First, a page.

I tend to be a stealthy sinner—a cloistered screw-up. For most of my life, I've managed to fly just under the radar of blatant rebellion.
When I was 12, I made obnoxious prank phone calls and covertly removed (read: stole) a dog-eared copy of Everything You Always Wanted to Know About Sex But Were Afraid to Ask from the local library. The dean of women at the college I attended failed to appreciate the fact I mooned a fellow dorm mate. As a 22-year-old, first-year elementary teacher, I came "this close" to my principal catching me entertaining fellow colleagues with an over-the-top impersonation of said administrator.
A few years later, my screw-ups took a more serious turn when as a mother of two children, I blew up in anger and acted out in a manner that terrified both the children and me.
I'm no saint—not by any stretch of the imagination. But as hard as it is to believe, I somehow managed to keep 99.9 percent of such things hidden. As someone who regularly attended church and who appeared to manage a happy family, I avoided any glaring attention to the shadow side of my life—but not without great cost.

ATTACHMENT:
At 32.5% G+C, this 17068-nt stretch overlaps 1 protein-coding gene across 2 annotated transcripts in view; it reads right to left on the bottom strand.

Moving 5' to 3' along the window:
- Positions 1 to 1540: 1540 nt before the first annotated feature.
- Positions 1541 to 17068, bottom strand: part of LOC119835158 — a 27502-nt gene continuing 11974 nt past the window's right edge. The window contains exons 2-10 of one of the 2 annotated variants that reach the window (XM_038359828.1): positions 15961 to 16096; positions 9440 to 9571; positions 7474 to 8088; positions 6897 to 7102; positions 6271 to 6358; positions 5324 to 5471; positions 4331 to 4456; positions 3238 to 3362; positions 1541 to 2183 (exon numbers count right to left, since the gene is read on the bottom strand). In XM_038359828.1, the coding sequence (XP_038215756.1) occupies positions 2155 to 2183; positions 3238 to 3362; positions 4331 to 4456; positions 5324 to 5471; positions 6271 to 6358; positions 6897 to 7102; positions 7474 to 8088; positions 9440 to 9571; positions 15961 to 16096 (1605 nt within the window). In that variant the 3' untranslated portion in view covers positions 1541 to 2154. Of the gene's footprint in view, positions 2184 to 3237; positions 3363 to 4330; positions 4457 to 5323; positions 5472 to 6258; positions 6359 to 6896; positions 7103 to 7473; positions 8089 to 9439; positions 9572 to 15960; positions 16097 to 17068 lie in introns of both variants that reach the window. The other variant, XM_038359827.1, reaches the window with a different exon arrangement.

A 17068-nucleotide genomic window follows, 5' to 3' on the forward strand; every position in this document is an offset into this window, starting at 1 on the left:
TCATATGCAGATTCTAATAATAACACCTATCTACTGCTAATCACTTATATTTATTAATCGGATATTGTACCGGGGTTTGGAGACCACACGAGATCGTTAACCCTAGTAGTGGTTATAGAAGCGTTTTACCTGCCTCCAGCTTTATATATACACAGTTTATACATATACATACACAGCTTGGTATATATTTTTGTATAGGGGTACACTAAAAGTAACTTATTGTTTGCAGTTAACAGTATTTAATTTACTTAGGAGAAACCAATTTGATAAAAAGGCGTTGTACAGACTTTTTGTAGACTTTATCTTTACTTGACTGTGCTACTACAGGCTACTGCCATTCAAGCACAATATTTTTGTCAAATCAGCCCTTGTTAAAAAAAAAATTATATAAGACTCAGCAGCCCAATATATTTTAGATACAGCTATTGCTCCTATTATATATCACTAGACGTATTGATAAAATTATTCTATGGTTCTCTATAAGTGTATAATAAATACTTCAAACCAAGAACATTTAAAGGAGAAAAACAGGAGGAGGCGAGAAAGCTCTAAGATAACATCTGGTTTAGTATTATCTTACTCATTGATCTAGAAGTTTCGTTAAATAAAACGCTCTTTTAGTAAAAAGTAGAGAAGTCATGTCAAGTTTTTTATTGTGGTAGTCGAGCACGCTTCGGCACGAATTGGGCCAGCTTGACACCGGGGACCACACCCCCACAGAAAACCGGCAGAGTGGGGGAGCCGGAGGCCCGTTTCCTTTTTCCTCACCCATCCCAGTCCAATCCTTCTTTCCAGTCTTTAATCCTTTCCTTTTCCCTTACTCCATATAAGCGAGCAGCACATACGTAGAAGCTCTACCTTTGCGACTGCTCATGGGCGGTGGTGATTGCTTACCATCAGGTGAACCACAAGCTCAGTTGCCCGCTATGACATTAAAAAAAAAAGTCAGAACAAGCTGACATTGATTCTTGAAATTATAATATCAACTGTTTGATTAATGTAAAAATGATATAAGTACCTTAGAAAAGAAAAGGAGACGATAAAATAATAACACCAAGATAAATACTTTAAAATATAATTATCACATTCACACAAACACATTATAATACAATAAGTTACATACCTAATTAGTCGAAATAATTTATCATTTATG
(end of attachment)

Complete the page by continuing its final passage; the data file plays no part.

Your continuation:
My lying about my spending led to financial problems in my marriage. Covetous thoughts robbed me of friendships and contentment. The teenage anger that sent me reeling into a fit of self-mutilation exploded 12 years later in outbursts of rage and abusive anger toward my two oldest children. And when alcohol beckoned me during periods of loneliness and depression, I heeded its call.1